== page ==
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Marin Ireland gives a tour-de-force performance in IRONBOUND at the Rattlestick (photo by Sandra Coudert)

Marin Ireland gives a tour-de-force performance in IRONBOUND at the Rattlestick (photo by Sandra Coudert)

Rattlestick Playwrights Theater
224 Waverly Pl. between Eleventh & Perry Sts.
Tuesday - Sunday through April 24, $55-$70

Marin Ireland is an absolute marvel in Ironbound, an otherwise relatively standard play by Polish-born playwright Martyna Majok that gets a terrific staging at the Rattlestick by director Daniella Topol. Tony and Independent Spirit Award nominee Ireland is onstage for all eighty minutes as Darja, a cleaning woman who can’t find success and happiness in her life. Darja spends the entire play at a shoddy bus stop across the street from a New Jersey factory where she used to work before it closed, assuring that the American dream will remain just out of her reach. The story shifts back and forth between 1992, when Darja is with her first husband and true love, Maks (Josiah Bania), a fellow Eastern European immigrant who is determined to become a blues musician in Chicago; 2006, when she meets Vic (Shiloh Fernandez), a young drug dealer; and 2014, as she argues with longtime boyfriend Tommy (Morgan Spector) over their future and what to do about Darja’s son, who has disappeared. The focus is primarily on the present, as Darja, now a cynical self-preservationist, confronts Tommy about his extramarital activities. When he tries to calm her down, she barks at him, “We are not having nice conversation now. The past. Memories. No.” She might give the impression that she’s in charge, but there’s an underlying fear and desperation that makes her more vulnerable than she wants to reveal. “I am forty-two years old, married-twice-already woman: I have no time for stupid. So I weigh you on scale. Okay?” she tells Tommy, but it’s clear that she’s losing control.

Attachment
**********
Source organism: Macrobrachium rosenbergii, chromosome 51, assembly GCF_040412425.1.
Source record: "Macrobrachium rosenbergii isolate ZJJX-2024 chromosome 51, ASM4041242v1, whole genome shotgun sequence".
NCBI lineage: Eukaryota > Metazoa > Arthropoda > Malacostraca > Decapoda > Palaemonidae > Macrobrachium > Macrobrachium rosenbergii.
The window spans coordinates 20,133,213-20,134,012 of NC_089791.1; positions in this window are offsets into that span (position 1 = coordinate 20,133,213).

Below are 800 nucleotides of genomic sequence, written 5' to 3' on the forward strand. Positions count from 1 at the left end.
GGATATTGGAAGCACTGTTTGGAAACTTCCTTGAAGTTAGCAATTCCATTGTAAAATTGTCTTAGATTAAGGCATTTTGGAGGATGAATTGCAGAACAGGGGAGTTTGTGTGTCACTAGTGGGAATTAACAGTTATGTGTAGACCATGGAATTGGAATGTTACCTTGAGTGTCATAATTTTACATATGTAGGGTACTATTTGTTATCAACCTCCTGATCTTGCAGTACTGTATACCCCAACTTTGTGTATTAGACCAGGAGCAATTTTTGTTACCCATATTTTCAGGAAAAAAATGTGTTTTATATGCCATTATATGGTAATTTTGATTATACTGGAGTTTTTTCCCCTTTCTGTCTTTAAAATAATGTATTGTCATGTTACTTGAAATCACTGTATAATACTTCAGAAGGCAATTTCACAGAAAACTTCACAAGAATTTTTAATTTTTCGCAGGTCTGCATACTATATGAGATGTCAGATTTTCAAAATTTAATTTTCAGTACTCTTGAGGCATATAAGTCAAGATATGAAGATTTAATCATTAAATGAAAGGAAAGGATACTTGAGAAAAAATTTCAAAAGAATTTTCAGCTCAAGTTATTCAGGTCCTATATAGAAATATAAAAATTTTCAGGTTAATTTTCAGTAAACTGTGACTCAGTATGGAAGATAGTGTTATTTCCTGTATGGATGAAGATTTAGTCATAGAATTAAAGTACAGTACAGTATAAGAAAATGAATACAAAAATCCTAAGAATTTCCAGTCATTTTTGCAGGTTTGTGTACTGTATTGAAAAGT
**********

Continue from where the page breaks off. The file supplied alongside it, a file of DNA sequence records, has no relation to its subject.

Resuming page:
Darja (Marin Ireland) and Tommy (Morgan Spector) argue about their future together in IRONBOUND (photo by Sandra Coudert)

The set, by lighting designer Justin Townsend (Here Lies Love, The Other Place), features a lone bench in front of a murky, creepy bus shelter strewn with gravel and garbage. Overhead, stretching the length of the theater front to back, hang five enormous, riveted steel beams (actually painted wood) that make the audience feel as if it is waiting for the bus with Darja, huddled underneath a trestle. You can’t take your eyes off Ireland (Reasons to Be Pretty, Glass Chin, Marie Antoinette), whose every physical movement and glare speaks volumes. The rest of the cast play their roles well, but their characters and tales are nowhere near as interesting and compelling as Darja’s, and they become somewhat quaint and repetitive as the show goes on and overdoes the obvious distinctions between rich and poor. Director Daniella Topol (Charles Ives Take Me Home, Lascivious Something) keeps the attention firmly on Darja, where it belongs, letting Ireland do what she does best. Ironbound, which premiered in the fall of 2015 at the Round Theatre in Washington, DC (with Bania and three different actors), is a presentation of the Women’s Project Theater, which is “dedicated to developing, producing and promoting the work of female theater artists at every stage in their careers.”

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